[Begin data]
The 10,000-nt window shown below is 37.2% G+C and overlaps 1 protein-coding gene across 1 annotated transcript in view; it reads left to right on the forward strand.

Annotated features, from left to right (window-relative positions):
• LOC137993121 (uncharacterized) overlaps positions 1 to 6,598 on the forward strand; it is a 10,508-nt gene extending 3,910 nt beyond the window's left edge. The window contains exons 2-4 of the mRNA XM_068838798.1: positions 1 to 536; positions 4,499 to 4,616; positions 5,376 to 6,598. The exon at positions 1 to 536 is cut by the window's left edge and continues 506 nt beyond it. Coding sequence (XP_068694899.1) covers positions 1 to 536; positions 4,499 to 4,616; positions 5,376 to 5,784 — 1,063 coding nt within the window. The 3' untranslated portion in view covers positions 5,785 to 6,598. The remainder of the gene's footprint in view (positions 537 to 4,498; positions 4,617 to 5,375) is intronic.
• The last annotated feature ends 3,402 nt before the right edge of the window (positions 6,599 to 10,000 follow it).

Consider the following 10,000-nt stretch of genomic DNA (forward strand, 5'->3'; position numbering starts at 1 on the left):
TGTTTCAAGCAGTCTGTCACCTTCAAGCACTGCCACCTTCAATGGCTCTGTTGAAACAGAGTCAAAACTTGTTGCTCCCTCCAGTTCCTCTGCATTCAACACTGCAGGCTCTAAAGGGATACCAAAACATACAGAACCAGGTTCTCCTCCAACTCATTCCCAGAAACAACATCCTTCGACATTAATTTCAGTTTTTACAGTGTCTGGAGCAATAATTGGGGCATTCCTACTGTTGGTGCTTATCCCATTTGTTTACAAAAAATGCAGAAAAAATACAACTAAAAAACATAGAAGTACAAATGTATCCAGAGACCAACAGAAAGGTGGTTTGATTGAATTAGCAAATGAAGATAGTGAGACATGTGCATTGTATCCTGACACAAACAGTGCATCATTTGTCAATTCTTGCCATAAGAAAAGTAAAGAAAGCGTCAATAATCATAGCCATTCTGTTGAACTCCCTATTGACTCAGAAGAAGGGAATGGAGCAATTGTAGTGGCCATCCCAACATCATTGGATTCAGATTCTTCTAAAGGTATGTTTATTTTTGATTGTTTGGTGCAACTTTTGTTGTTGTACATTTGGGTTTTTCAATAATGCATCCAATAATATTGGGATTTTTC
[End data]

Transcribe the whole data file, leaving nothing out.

The 10,000-nt window shown below is 37.2% G+C and overlaps 1 protein-coding gene across 1 annotated transcript in view; it reads left to right on the forward strand.

Annotated features, from left to right (window-relative positions):
• LOC137993121 (uncharacterized) overlaps positions 1 to 6,598 on the forward strand; it is a 10,508-nt gene extending 3,910 nt beyond the window's left edge. The window contains exons 2-4 of the mRNA XM_068838798.1: positions 1 to 536; positions 4,499 to 4,616; positions 5,376 to 6,598. The exon at positions 1 to 536 is cut by the window's left edge and continues 506 nt beyond it. Coding sequence (XP_068694899.1) covers positions 1 to 536; positions 4,499 to 4,616; positions 5,376 to 5,784 — 1,063 coding nt within the window. The 3' untranslated portion in view covers positions 5,785 to 6,598. The remainder of the gene's footprint in view (positions 537 to 4,498; positions 4,617 to 5,375) is intronic.
• The last annotated feature ends 3,402 nt before the right edge of the window (positions 6,599 to 10,000 follow it).

Consider the following 10,000-nt stretch of genomic DNA (forward strand, 5'->3'; position numbering starts at 1 on the left):
TGTTTCAAGCAGTCTGTCACCTTCAAGCACTGCCACCTTCAATGGCTCTGTTGAAACAGAGTCAAAACTTGTTGCTCCCTCCAGTTCCTCTGCATTCAACACTGCAGGCTCTAAAGGGATACCAAAACATACAGAACCAGGTTCTCCTCCAACTCATTCCCAGAAACAACATCCTTCGACATTAATTTCAGTTTTTACAGTGTCTGGAGCAATAATTGGGGCATTCCTACTGTTGGTGCTTATCCCATTTGTTTACAAAAAATGCAGAAAAAATACAACTAAAAAACATAGAAGTACAAATGTATCCAGAGACCAACAGAAAGGTGGTTTGATTGAATTAGCAAATGAAGATAGTGAGACATGTGCATTGTATCCTGACACAAACAGTGCATCATTTGTCAATTCTTGCCATAAGAAAAGTAAAGAAAGCGTCAATAATCATAGCCATTCTGTTGAACTCCCTATTGACTCAGAAGAAGGGAATGGAGCAATTGTAGTGGCCATCCCAACATCATTGGATTCAGATTCTTCTAAAGGTATGTTTATTTTTGATTGTTTGGTGCAACTTTTGTTGTTGTACATTTGGGTTTTTCAATAATGCATCCAATAATATTGGGATTTTTC